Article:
Thursday, June 22, 2017

8: John Stevens and Spontaneous Music (1977-78)

  Jump to Musical Analysis:

     After the end of the 1976 tour with Pierre Moelen's Gong, Allan Holdsworth settled back into adhoc jazz sessions and dates in London with his regular "chaps", such as pianists Pat Smythe and Gordon Beck. During this period drummer Bill Bruford (King Crimson, Yes) saw one of Allan's performances, and engaged Holdsworth to set aside some dates for recording guitar tracks on Bruford's new solo album. However, before the highly-structured Feels Good to Me sessions would begin, in May of 1977 Allan found himself recording mostly non-structured pieces with free jazz (free improvisation) drummer John Stevens.

SME at Olympic Sound Studios, 18 February 1968.
L to R:
Dave Holland (bass), John Stevens (drums),
Evan Parker (soprano saxophone),
Kenny Wheeler (trumpet & flugelhorn),
Derek Bailey (electric guitar).
Photo © John Kilby
(reproduced from Karyobin - Chronoscope CPE2001-2)
      John Stevens was one of the main progenitors of the European free improvisation genre, in which every member of the band improvised at the same time, with equal weight and importance given to every instrumentalist. Additionally, a general tendency towards "non-idiomatic" playing was encouraged, which generally meant departing from metered rhythms and diatonic harmonic material. Stevens' "Spontaneous Music Ensemble" solidified (perhaps not the most apt word there) in the latter part of the 1960s with such free improv luminaries as reedist Evan Parker and guitarist Derek Bailey among its ranks (at right).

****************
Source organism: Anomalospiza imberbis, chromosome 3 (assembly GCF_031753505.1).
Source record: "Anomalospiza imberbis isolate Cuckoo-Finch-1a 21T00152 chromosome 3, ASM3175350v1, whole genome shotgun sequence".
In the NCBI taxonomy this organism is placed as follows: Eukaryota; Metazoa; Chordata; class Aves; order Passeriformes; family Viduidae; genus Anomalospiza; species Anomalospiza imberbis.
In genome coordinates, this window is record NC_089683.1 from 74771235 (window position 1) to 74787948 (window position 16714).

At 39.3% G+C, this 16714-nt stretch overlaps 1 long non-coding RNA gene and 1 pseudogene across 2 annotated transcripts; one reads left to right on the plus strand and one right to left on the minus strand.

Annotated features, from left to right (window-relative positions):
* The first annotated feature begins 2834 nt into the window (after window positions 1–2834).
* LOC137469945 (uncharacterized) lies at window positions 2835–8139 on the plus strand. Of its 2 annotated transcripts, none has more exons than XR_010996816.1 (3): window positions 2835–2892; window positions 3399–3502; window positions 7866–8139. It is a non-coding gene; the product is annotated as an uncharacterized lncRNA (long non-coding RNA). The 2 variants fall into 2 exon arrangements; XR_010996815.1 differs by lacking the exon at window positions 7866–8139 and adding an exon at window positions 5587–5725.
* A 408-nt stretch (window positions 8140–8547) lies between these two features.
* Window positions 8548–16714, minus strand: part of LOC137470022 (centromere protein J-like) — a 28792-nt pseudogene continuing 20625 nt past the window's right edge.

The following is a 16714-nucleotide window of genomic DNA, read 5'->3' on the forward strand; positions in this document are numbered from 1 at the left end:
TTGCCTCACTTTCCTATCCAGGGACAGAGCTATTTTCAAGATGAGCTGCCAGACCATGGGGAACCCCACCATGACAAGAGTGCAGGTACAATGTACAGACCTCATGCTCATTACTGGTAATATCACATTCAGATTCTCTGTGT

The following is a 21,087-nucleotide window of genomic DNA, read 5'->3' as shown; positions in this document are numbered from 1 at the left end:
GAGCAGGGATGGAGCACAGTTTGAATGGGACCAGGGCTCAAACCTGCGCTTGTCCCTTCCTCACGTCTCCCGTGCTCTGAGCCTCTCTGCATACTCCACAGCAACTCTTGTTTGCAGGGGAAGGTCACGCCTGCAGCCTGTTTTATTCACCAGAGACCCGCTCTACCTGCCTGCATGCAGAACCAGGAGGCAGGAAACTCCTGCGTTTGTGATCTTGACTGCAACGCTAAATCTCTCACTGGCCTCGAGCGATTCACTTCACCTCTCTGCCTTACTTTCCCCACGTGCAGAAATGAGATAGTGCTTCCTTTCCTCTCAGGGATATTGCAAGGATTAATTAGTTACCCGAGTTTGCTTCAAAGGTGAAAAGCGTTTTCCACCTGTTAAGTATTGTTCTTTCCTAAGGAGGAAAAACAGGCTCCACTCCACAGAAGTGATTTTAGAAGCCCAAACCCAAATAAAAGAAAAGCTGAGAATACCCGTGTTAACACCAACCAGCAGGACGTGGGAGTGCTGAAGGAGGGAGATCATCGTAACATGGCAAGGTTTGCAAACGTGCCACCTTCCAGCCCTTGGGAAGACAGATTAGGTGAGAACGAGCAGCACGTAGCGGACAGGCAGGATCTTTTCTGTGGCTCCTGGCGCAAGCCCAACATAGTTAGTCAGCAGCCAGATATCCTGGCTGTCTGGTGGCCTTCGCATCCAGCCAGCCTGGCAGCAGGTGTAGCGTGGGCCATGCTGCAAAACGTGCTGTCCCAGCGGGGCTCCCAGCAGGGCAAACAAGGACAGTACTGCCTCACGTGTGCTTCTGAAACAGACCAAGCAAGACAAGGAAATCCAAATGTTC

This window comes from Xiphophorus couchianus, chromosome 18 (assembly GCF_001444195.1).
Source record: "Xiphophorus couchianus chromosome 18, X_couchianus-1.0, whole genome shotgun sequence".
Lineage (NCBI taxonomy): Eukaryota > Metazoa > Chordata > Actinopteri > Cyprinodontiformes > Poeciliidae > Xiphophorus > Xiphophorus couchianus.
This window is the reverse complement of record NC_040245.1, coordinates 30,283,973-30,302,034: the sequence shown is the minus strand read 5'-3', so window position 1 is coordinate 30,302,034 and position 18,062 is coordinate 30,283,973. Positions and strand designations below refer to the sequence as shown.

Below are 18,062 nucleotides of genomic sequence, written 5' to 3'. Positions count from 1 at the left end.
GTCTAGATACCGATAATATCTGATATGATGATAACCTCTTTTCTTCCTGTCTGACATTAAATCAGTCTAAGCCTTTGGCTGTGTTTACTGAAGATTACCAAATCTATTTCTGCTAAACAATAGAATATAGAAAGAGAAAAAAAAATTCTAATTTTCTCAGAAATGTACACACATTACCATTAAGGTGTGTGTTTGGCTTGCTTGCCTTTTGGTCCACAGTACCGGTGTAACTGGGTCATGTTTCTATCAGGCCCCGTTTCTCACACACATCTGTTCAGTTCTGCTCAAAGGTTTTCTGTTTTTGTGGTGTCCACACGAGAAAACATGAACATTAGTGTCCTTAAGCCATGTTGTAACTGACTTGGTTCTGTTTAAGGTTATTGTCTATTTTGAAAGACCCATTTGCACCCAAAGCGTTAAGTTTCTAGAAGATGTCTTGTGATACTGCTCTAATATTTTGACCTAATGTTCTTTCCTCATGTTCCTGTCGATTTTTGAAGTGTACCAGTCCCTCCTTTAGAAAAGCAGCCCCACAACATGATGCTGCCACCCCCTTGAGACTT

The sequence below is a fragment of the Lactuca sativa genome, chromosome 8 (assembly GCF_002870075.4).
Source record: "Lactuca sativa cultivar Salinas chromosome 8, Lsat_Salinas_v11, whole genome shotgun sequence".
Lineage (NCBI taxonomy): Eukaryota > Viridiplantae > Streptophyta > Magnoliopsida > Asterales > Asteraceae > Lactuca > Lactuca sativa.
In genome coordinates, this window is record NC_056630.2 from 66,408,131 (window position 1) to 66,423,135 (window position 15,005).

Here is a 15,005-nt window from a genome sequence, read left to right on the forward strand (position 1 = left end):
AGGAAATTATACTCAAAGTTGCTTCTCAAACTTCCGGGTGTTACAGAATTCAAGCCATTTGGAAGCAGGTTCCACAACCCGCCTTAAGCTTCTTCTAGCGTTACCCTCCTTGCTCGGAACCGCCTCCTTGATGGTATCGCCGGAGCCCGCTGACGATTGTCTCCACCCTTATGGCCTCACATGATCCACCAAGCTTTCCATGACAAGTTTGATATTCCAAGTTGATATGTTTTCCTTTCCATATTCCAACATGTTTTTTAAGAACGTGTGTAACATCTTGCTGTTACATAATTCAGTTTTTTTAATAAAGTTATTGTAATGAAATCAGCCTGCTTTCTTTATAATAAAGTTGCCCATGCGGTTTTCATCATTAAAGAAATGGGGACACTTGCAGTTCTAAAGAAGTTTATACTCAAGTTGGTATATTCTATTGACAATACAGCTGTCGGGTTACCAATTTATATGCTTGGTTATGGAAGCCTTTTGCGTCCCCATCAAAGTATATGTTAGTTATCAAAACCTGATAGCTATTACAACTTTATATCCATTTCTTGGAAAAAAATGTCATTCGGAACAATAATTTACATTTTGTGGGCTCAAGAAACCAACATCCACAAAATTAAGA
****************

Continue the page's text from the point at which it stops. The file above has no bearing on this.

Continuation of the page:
Allan's first exposure to "spontaneous music" was probably his (unrecorded) sessions with Jamie Muir's "Sunship", five years back in 1972 (Jamie Muir would later join graduates of the SME in the Music Improvisation Company). However, Allan's exploration of this kind of spontaneous composition continued well throughout his career (as found in the various "zones", HoBoLeMa, and Chad Wackerman's Dreams, Nightmares and Improvisations).

     The first recorded instances of Allan playing free improv are found on a few John Stevens-led piano and guitar quartet albums - not actually labeled with the "Spontaneous Music Ensemble" moniker on the cover, but essentially an SME project. The tracks often seem to be based on very broad rhythmic or melodic shapes (or were possibly edited to be that way), and usually lead to some very dense/inscrutable ensemble interactions. The history of the releases ended up becoming a sore point with Allan in the future, however.